Bitcoin rises after UK financial watchdog bans Binance cryptocurrency exchange

In the wake of the British financial watchdog’s decision to ban one of the world’s largest Bitcoin (BTC-USD) exchanges from operating in the country, the cryptocurrency market shrugged.

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The Financial Conduct Authority (FCA ordered Binance Markets) over the weekend to remove all advertising and financial promotions by 30 June. FCA said the firm cannot perform any regulated activities in Britain without prior consent, which is one of its most significant actions.

Binance, which was founded by Chinese-Canadian developer Changpeng Zhao, is now required to make clear on its website, social media platforms, and in all communications that it is no longer allowed to operate in the UK.

Bitcoin’s price rose over 5% on Monday to $35,017 (£25,188) but remains lower than at the beginning of the month because of China’s crackdown on bitcoin miners.

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Ethereum (ETH-USD), the world’s second-largest cryptocurrency, gained 10% as average transaction fees dropped to their lowest level since December 2020. Elon Musk-favourite dogecoin (DOGE-USD) also climbed 3.4%.

According to CoinGecko, the overall crypto market rose around 8% to $1.43tn on Monday morning.

Bloomberg reported bitcoin is being defended well at $30,000 with several tests at that level over the past month, according to Luno Poe’s Asia-Pacific head Vijay Ayyar.

“We saw a lot of downward pressure on prices being defended, so this looks quite bullish at this point.”

Globally, money laundering and fraud cases are rising because of a crackdown on the cryptocurrency sector. It comes just days after the Japanese financial regulator issued a consumer warning against Binance.

Regulatory agencies in the US and Germany have also complained about the firm’s past behaviour.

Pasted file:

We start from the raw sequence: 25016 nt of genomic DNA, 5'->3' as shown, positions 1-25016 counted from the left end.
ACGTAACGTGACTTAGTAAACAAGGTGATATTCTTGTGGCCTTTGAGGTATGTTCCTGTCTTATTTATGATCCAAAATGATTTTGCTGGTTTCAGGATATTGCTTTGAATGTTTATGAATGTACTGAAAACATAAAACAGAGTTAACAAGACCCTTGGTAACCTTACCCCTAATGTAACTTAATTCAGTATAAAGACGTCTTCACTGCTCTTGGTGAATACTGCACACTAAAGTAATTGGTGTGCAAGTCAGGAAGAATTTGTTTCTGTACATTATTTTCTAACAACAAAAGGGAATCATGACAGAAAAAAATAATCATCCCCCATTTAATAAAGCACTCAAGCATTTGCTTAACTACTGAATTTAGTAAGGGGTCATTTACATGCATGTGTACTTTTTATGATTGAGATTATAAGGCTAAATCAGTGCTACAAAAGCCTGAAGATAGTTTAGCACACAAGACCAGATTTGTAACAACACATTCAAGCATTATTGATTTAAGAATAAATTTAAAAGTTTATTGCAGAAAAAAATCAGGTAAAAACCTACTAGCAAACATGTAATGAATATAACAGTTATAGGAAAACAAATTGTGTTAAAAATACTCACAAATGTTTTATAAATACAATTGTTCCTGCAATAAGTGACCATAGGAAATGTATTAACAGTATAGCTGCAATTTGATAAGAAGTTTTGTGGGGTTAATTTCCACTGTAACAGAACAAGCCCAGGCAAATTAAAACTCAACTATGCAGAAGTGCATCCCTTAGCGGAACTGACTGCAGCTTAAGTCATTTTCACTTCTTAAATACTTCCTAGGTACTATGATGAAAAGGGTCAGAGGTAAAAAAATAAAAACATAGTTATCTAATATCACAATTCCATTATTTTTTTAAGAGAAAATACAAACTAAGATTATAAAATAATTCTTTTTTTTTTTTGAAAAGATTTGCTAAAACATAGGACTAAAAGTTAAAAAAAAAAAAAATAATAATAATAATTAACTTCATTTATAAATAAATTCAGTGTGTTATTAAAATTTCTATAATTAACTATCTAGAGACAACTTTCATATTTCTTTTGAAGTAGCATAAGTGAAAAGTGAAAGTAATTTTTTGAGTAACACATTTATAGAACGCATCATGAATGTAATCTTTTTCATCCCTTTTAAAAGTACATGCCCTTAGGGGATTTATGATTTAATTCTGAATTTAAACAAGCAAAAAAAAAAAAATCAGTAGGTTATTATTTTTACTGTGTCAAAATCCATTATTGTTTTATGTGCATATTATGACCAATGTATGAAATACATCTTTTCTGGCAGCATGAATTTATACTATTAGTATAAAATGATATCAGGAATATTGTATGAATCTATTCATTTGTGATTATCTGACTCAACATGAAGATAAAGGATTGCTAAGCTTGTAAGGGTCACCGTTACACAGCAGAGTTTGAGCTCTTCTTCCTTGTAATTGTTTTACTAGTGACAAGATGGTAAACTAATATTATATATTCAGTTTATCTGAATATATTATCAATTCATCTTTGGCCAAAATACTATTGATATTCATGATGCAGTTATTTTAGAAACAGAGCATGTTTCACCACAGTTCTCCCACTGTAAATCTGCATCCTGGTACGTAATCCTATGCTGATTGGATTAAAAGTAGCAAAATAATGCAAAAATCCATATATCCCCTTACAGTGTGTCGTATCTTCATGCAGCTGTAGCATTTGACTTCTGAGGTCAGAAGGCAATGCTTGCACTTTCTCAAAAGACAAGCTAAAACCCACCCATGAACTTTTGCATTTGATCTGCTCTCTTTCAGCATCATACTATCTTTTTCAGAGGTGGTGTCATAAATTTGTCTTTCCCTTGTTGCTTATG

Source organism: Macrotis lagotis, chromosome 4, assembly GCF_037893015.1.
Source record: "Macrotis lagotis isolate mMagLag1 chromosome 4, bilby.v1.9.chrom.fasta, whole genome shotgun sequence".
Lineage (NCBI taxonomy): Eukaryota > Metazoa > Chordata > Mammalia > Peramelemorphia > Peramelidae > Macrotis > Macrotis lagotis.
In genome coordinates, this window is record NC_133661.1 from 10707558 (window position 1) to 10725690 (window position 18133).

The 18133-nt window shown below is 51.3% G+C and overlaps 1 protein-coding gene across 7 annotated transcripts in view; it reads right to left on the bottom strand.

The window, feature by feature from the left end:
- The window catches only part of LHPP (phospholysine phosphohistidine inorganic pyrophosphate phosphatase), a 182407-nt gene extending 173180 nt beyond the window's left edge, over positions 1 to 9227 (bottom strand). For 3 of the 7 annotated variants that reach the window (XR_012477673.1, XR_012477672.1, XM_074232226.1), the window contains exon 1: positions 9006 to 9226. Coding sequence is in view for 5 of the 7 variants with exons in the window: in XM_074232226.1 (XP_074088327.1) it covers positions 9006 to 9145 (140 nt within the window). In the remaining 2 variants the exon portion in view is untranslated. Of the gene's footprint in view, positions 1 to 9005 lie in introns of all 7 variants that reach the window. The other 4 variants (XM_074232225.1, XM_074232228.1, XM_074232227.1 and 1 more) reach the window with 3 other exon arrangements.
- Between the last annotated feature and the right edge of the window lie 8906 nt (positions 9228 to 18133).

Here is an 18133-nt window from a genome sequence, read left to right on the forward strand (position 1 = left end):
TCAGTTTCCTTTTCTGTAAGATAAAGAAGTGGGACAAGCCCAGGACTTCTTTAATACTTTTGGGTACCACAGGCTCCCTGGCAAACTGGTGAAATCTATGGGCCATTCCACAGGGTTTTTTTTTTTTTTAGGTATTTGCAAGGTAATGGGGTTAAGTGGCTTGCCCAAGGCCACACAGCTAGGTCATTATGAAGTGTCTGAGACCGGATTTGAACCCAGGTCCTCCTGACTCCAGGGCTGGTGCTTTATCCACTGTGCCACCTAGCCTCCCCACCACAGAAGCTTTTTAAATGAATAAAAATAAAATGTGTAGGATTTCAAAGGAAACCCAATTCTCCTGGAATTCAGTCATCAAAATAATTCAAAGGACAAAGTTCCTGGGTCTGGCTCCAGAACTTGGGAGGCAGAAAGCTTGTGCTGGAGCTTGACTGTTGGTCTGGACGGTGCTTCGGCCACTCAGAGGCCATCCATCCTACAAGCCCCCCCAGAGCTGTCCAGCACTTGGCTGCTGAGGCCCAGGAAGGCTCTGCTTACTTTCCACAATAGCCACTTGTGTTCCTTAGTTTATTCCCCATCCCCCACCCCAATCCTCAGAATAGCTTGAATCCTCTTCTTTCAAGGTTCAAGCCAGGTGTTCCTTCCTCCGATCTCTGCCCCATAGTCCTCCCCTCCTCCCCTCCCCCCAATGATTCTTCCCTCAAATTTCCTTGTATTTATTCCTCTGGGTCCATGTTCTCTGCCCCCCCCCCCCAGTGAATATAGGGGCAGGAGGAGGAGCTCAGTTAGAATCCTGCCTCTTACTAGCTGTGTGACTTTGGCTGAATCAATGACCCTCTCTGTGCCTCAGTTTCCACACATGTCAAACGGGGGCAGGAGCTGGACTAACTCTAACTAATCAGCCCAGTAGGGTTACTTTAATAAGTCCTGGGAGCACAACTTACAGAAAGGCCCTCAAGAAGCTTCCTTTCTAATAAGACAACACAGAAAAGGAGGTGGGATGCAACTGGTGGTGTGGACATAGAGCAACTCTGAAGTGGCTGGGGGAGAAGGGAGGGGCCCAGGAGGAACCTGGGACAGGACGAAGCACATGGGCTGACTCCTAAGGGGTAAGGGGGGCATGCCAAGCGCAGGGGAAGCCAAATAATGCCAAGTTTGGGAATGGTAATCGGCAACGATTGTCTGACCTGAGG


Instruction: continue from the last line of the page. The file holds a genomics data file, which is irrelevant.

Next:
The FCA has required that crypto-related businesses register with them before doing business in the UK since this year, but most firms have been granted “temporary registrations” until July. Just five firms registered this month, and the majority were still not compliant, according to the watchdog.

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“Binance Markets does not provide any services or products via Binance.com,” the exchange said on Twitter on Sunday. The Binance Group gained BML May 2020 and has not yet launched its UK business or used its FCA regulatory permissions.”

Binance Group is headquartered in the Cayman Islands, while Binance Markets Limited is headquartered in London.

The cryptocurrency market has shrugged off news of Britain’s financial watchdog banning one of the world’s largest Bitcoin (BTC-USD) exchanges from operating in the country.

Over the weekend the Financial Conduct Authority (FCA) ordered Binance Markets to remove all advertising and financial promotions by Wednesday 30 June. In one of the most significant moves by a regulator to date, the FCA said that the firm must not carry out any regulated activities in Britain without prior consent.